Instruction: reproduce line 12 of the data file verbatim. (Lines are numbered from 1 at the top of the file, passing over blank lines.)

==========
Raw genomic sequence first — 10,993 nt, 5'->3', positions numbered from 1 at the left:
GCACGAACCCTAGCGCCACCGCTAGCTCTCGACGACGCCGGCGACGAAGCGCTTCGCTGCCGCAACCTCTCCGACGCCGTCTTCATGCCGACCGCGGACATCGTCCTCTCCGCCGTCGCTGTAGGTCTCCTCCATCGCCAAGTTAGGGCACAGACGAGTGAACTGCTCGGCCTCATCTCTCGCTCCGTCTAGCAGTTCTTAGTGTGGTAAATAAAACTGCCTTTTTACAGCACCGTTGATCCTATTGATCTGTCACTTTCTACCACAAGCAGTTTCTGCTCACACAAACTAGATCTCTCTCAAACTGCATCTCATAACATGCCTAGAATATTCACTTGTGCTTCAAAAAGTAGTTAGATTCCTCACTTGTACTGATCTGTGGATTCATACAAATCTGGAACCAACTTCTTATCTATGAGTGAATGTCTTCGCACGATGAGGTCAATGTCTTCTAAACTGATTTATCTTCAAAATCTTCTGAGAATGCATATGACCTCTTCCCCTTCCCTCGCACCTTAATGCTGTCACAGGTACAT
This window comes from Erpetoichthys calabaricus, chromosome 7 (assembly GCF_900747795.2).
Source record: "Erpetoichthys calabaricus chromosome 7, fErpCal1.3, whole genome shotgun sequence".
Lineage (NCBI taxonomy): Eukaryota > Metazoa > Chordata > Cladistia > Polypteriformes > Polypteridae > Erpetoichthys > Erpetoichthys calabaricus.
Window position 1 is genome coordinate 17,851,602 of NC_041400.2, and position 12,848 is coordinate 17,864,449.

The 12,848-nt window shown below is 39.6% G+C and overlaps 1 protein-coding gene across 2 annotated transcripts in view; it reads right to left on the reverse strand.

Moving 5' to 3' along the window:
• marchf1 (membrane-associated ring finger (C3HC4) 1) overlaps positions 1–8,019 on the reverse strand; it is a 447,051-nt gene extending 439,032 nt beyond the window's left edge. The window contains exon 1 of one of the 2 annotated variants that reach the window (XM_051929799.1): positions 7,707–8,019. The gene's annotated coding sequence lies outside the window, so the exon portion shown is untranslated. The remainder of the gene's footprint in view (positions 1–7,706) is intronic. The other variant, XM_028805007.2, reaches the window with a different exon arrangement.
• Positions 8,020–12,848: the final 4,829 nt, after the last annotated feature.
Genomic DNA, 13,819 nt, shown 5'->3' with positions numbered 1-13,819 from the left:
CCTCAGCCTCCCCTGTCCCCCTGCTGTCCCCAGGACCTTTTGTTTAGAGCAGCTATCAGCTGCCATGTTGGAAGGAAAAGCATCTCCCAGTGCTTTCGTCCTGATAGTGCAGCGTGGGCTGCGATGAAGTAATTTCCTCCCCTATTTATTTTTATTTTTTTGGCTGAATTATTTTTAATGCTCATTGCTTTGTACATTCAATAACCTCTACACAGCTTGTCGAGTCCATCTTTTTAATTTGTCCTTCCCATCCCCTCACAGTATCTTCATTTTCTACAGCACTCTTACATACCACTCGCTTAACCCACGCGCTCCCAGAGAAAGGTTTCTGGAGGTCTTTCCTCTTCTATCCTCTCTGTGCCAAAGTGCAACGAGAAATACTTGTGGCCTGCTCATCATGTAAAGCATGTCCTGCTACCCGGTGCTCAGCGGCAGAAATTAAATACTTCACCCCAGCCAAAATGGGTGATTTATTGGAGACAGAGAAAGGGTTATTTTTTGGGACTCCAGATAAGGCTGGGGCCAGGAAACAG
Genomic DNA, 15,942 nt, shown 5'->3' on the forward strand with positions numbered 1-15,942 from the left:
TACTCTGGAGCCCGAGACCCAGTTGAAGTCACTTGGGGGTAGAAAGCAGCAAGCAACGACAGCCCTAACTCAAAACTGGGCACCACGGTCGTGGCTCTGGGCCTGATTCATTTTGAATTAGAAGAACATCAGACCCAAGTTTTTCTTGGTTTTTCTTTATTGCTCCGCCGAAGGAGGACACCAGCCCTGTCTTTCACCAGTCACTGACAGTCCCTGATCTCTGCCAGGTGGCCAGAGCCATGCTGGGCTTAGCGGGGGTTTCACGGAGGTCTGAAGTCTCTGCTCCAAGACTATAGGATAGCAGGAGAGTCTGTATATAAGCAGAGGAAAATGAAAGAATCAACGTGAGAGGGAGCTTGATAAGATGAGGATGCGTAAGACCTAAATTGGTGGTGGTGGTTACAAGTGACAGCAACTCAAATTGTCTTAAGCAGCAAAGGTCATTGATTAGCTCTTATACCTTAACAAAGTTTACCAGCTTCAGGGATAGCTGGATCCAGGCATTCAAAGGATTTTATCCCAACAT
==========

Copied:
CCTCAGCCTCCCCTGTCCCCCTGCTGTCCCCAGGACCTTTTGTTTAGAGCAGCTATCAGCTGCCATGTTGGAAGGAAAAGCATCTCCCAGTGCTTTCGTCCTGATAGTGCAGCGTGGGCTGCGATGAAGTAATTTCCTCCCCTATTTATTTTTATTTTTTTGGCTGAATTATTTTTAATGCTCATTGCTTTGTACATTCAATAACCTCTACACAGCTTGTCGAGTCCATCTTTTTAATTTGTCCTTCCCATCCCCTCACAGTATCTTCATTTTCTACAGCACTCTTACATACCACTCGCTTAACCCACGCGCTCCCAGAGAAAGGTTTCTGGAGGTCTTTCCTCTTCTATCCTCTCTGTGCCAAAGTGCAACGAGAAATACTTGTGGCCTGCTCATCATGTAAAGCATGTCCTGCTACCCGGTGCTCAGCGGCAGAAATTAAATACTTCACCCCAGCCAAAATGGGTGATTTATTGGAGACAGAGAAAGGGTTATTTTTTGGGACTCCAGATAAGGCTGGGGCCAGGAAACAG